Venus and Jupiter will appear together in the sky — here’s how to watch from anywhere in the world

The moon shines along with Venus, glowing in the centre of the image is Venus and, to its right, Jupiter.

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The moon shines along with Venus, glowing in the centre of the image is Venus and, to its right, Jupiter.
source
European Southern Observatory

  • Venus and Jupiter will appear together in the sky before sunrise.
  • The close pairing of the two brightest planets is known as the Venus-Jupiter conjunction.
  • The astronomical event also occurred in 2016 and 2015.
  • Viewers from anywhere in the world should look in the direction of sunrise low on the east-southeast horizon.

In the pre-dawn hours, the two brightest planets in our solar system, Venus and Jupiter, will appear to move past each other forming what looks like a bright double star.

The phenomenon, known as the Venus-Jupiter conjunction, will happen just before sunrise on November 13 or November 14, depending on where you live in the world.

The two planets are actually over 400 million miles apart but will rise within 0.3 degrees of each other at their closest.

How to view from anywhere in the world

To spot the close pairing of Venus and Jupiter, no matter where you live in the world, sky-gazers should look in the direction of sunrise very low on the east-southeast horizon, according to NASA’s Jet Propulsion Laboratory.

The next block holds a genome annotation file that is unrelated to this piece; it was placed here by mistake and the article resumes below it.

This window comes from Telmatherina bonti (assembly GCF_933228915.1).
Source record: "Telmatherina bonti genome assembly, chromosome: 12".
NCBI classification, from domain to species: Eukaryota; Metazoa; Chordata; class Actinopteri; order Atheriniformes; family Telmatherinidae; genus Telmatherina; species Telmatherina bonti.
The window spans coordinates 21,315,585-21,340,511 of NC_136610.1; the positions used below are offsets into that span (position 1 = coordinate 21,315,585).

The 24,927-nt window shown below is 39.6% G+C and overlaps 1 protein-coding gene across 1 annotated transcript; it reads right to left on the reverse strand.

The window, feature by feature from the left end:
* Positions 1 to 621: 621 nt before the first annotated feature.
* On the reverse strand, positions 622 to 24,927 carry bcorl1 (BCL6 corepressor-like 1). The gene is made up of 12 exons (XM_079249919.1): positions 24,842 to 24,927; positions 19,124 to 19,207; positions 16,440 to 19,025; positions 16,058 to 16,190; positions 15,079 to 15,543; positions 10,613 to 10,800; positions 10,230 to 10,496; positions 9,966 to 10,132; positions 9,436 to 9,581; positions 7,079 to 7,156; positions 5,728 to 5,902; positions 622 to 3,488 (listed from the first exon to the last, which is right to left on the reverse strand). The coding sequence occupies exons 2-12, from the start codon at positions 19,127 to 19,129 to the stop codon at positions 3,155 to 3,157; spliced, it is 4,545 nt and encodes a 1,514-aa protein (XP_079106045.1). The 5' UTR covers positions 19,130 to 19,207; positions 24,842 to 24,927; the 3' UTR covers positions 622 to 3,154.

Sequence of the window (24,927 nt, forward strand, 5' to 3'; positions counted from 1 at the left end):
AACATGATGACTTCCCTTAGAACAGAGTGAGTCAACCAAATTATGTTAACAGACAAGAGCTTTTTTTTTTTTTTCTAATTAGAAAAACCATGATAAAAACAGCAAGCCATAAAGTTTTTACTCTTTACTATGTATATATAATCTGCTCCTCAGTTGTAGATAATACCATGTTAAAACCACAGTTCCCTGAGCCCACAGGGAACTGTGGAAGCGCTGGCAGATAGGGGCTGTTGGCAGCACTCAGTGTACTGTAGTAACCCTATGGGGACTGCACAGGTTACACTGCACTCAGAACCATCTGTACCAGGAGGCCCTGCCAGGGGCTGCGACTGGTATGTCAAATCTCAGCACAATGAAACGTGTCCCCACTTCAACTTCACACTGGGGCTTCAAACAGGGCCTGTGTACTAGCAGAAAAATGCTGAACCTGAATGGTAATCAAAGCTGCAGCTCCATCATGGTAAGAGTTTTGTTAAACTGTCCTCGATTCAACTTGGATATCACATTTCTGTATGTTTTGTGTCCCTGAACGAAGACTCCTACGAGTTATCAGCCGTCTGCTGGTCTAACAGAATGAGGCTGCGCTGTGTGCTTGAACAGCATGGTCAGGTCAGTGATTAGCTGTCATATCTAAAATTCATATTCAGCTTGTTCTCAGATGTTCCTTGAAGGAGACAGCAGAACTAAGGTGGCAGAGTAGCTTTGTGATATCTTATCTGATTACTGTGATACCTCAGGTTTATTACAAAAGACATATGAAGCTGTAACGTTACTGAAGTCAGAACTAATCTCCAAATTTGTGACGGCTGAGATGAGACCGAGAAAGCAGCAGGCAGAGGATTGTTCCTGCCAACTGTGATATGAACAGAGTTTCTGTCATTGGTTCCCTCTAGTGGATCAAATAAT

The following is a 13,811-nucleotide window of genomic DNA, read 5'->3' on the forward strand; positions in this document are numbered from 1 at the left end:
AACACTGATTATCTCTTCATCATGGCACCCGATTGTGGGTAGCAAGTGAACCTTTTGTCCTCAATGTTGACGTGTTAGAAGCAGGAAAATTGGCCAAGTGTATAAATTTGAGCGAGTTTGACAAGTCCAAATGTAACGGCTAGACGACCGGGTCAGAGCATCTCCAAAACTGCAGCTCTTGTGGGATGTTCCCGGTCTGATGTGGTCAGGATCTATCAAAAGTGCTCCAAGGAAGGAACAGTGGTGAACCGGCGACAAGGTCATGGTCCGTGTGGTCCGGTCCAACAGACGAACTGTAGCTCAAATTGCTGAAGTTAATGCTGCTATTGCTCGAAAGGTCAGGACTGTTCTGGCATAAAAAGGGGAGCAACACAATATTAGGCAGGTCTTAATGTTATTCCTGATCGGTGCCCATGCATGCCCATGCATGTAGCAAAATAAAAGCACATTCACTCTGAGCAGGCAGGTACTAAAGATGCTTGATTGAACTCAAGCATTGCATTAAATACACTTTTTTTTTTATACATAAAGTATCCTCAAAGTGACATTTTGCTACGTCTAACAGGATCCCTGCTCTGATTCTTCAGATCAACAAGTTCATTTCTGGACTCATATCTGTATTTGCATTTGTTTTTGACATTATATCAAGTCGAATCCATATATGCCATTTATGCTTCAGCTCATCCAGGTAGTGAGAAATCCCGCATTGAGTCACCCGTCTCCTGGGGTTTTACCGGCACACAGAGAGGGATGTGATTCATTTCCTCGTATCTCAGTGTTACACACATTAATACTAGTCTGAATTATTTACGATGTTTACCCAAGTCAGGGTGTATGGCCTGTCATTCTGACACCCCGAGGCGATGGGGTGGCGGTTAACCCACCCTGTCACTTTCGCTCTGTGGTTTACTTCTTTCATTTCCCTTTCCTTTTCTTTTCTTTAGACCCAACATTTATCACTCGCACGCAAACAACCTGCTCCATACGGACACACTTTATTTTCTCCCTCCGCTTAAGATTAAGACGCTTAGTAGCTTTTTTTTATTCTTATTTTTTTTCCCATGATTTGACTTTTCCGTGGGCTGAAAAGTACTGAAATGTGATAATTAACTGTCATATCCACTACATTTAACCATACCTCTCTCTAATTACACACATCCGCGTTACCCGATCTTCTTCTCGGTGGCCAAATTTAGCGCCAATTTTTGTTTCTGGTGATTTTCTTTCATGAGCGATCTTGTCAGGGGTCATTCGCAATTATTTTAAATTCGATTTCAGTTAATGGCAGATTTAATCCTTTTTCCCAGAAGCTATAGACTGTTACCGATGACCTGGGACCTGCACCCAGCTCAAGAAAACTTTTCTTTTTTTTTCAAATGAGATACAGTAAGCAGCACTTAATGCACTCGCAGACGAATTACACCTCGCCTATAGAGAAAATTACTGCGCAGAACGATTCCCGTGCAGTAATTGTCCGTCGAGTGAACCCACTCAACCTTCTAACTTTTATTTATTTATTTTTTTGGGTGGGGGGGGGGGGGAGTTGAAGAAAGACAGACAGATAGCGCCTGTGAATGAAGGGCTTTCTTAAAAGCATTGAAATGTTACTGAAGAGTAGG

You should go out about 45 minutes before sunrise, and can expect a better a view if you stand on a hilltop or balcony, according to EarthSky.

Venus will appear together with Jupiter just before sunrise.

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Venus will appear together with Jupiter just before sunrise.
source
NASA

In the UK, Venus will rise at 5:56 a.m. local time, followed by Jupiter at 6:05 a.m. The planets will stay visible for about an hour until sunrise at 7:15 a.m. local time.

On the East Coast of the US, the planets will rise at about 5:30 a.m. local time, according to Space.com, followed by sunrise between 6:30 a.m. and 6:50 a.m., depending on your location.

Since the event will be followed by the rising sun, viewers should protect their eyes and make sure never to stare directly at the sun through binoculars or a telescope.

The conjunction isn’t super rare

The conjunction also happened in 2015 and 2016, when the two planets appeared even closer together.

“The orbit of Venus is tipped just 3.4° with respect to Earth’s, Jupiter even less at 1.3°. So these close conjunctions are destined to occur,” according to Sky and Telescope.